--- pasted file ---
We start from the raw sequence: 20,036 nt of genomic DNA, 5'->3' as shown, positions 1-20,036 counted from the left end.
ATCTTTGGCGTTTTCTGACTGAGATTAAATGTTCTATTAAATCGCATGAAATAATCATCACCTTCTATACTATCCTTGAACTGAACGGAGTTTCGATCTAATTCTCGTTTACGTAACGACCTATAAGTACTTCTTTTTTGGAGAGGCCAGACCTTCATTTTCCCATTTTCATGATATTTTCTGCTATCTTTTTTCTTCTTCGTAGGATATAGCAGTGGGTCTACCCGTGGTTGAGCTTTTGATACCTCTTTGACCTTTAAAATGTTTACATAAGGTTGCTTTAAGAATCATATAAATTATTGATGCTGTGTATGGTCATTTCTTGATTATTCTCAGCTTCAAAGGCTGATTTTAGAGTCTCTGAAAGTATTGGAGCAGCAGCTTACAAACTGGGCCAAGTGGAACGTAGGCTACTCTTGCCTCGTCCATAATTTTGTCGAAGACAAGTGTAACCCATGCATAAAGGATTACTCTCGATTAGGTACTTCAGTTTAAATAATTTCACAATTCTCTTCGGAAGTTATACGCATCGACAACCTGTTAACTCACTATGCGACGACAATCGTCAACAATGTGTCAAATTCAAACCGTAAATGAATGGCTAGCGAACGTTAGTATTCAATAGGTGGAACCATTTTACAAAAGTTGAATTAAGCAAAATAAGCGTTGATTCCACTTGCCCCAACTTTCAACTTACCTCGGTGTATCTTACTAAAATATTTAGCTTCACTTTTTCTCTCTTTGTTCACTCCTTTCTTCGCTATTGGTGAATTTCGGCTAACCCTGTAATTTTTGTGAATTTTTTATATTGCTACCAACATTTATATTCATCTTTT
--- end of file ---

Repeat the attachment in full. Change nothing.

We start from the raw sequence: 20,036 nt of genomic DNA, 5'->3' as shown, positions 1-20,036 counted from the left end.
ATCTTTGGCGTTTTCTGACTGAGATTAAATGTTCTATTAAATCGCATGAAATAATCATCACCTTCTATACTATCCTTGAACTGAACGGAGTTTCGATCTAATTCTCGTTTACGTAACGACCTATAAGTACTTCTTTTTTGGAGAGGCCAGACCTTCATTTTCCCATTTTCATGATATTTTCTGCTATCTTTTTTCTTCTTCGTAGGATATAGCAGTGGGTCTACCCGTGGTTGAGCTTTTGATACCTCTTTGACCTTTAAAATGTTTACATAAGGTTGCTTTAAGAATCATATAAATTATTGATGCTGTGTATGGTCATTTCTTGATTATTCTCAGCTTCAAAGGCTGATTTTAGAGTCTCTGAAAGTATTGGAGCAGCAGCTTACAAACTGGGCCAAGTGGAACGTAGGCTACTCTTGCCTCGTCCATAATTTTGTCGAAGACAAGTGTAACCCATGCATAAAGGATTACTCTCGATTAGGTACTTCAGTTTAAATAATTTCACAATTCTCTTCGGAAGTTATACGCATCGACAACCTGTTAACTCACTATGCGACGACAATCGTCAACAATGTGTCAAATTCAAACCGTAAATGAATGGCTAGCGAACGTTAGTATTCAATAGGTGGAACCATTTTACAAAAGTTGAATTAAGCAAAATAAGCGTTGATTCCACTTGCCCCAACTTTCAACTTACCTCGGTGTATCTTACTAAAATATTTAGCTTCACTTTTTCTCTCTTTGTTCACTCCTTTCTTCGCTATTGGTGAATTTCGGCTAACCCTGTAATTTTTGTGAATTTTTTATATTGCTACCAACATTTATATTCATCTTTT